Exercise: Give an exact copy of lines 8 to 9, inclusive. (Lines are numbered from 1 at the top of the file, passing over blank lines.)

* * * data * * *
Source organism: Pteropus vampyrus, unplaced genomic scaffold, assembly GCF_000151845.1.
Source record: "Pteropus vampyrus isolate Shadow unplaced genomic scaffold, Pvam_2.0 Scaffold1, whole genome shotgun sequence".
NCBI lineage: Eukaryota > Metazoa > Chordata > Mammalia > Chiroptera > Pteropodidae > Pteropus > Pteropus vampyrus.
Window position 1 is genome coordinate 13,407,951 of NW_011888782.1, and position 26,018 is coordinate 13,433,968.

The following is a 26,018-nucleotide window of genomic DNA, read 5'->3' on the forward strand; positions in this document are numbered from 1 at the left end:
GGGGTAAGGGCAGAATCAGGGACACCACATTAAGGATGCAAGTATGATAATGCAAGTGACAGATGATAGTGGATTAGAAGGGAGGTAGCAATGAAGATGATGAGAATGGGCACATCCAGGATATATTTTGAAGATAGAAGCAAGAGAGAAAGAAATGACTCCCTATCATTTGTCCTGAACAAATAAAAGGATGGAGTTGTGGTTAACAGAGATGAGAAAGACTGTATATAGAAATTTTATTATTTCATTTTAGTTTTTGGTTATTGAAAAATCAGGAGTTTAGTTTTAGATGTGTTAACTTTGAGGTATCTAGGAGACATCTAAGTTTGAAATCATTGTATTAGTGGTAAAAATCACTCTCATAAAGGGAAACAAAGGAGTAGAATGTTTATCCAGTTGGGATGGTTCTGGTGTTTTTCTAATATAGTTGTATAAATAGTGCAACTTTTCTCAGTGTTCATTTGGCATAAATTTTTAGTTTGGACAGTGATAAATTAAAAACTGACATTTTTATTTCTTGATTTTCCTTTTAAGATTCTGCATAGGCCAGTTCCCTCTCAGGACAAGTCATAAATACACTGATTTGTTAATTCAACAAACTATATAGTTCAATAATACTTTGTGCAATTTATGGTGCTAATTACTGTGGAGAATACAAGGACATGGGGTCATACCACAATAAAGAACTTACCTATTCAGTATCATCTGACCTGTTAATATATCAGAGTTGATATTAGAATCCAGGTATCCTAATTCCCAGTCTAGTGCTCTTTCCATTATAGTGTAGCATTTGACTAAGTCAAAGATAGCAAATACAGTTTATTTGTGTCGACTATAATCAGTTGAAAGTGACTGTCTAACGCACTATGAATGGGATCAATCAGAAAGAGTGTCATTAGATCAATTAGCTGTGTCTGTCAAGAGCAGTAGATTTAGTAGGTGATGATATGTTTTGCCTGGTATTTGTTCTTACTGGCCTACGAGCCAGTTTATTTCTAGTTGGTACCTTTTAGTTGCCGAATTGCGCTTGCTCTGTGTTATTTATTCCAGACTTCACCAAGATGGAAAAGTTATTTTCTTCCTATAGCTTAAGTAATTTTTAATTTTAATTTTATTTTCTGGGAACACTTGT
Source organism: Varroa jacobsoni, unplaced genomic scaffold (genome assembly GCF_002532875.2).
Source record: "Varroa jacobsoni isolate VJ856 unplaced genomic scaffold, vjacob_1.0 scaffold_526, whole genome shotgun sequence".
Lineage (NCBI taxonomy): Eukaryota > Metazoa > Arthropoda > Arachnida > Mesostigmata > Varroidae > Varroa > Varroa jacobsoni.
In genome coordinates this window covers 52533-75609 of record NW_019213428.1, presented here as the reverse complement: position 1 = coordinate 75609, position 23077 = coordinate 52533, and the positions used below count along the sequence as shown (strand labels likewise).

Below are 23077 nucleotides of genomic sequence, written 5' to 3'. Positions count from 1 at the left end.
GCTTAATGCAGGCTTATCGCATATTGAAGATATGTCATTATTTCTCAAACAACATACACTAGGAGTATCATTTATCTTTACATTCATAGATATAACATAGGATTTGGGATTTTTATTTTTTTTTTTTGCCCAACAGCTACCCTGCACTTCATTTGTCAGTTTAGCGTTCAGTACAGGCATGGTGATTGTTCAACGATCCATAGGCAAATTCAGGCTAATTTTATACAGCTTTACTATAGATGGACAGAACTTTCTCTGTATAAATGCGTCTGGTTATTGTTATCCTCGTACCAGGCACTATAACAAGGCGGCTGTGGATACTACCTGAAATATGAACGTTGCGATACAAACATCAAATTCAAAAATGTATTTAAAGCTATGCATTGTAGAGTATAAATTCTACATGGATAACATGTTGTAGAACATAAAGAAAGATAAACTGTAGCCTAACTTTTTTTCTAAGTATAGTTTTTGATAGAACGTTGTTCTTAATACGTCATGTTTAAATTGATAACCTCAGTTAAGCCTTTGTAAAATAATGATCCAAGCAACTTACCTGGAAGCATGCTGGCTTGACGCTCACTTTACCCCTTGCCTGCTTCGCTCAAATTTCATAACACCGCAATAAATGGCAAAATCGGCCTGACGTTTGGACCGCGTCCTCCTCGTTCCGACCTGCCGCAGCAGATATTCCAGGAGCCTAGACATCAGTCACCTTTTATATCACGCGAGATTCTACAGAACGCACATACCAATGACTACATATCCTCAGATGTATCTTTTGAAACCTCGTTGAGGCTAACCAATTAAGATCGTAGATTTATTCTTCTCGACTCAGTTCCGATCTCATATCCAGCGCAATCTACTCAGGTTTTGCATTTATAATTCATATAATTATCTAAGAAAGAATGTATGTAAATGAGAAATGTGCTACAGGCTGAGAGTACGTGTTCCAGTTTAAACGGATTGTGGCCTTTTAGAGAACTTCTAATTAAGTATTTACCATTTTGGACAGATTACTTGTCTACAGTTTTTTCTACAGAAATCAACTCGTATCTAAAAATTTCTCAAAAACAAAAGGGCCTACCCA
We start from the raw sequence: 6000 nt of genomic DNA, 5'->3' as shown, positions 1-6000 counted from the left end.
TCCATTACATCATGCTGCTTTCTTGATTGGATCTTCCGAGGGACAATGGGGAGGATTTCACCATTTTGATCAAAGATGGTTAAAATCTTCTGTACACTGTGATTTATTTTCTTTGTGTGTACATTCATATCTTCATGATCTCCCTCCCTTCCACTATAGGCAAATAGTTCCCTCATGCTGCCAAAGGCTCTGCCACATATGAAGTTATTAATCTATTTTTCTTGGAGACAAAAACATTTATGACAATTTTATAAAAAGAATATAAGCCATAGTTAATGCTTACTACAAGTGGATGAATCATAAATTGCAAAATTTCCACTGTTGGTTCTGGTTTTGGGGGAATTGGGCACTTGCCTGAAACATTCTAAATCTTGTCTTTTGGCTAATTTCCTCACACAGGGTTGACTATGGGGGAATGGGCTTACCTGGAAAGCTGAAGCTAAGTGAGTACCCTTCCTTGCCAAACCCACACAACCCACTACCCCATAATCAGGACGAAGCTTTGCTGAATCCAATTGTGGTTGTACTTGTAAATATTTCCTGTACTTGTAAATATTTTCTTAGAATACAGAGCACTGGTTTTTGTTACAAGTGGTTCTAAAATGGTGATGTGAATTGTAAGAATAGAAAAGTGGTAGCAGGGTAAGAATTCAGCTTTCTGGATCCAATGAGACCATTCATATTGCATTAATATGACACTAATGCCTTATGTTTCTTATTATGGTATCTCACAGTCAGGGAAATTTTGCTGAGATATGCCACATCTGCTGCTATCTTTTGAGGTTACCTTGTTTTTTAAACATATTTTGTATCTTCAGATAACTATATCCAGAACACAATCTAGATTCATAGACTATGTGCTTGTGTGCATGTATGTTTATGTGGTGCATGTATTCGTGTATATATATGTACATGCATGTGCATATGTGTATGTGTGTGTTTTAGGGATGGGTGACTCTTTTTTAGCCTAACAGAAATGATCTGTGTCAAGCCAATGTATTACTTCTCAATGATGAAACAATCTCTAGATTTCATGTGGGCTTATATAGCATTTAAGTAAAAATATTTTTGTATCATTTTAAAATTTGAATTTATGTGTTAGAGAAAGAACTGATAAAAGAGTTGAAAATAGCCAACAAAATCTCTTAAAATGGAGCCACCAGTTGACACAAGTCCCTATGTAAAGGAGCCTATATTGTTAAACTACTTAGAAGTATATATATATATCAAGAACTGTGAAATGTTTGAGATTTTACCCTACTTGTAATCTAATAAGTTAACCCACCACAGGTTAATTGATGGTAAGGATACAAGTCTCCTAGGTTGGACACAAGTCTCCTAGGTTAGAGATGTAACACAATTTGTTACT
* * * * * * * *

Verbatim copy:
Source record: "Varroa jacobsoni isolate VJ856 unplaced genomic scaffold, vjacob_1.0 scaffold_526, whole genome shotgun sequence".
Lineage (NCBI taxonomy): Eukaryota > Metazoa > Arthropoda > Arachnida > Mesostigmata > Varroidae > Varroa > Varroa jacobsoni.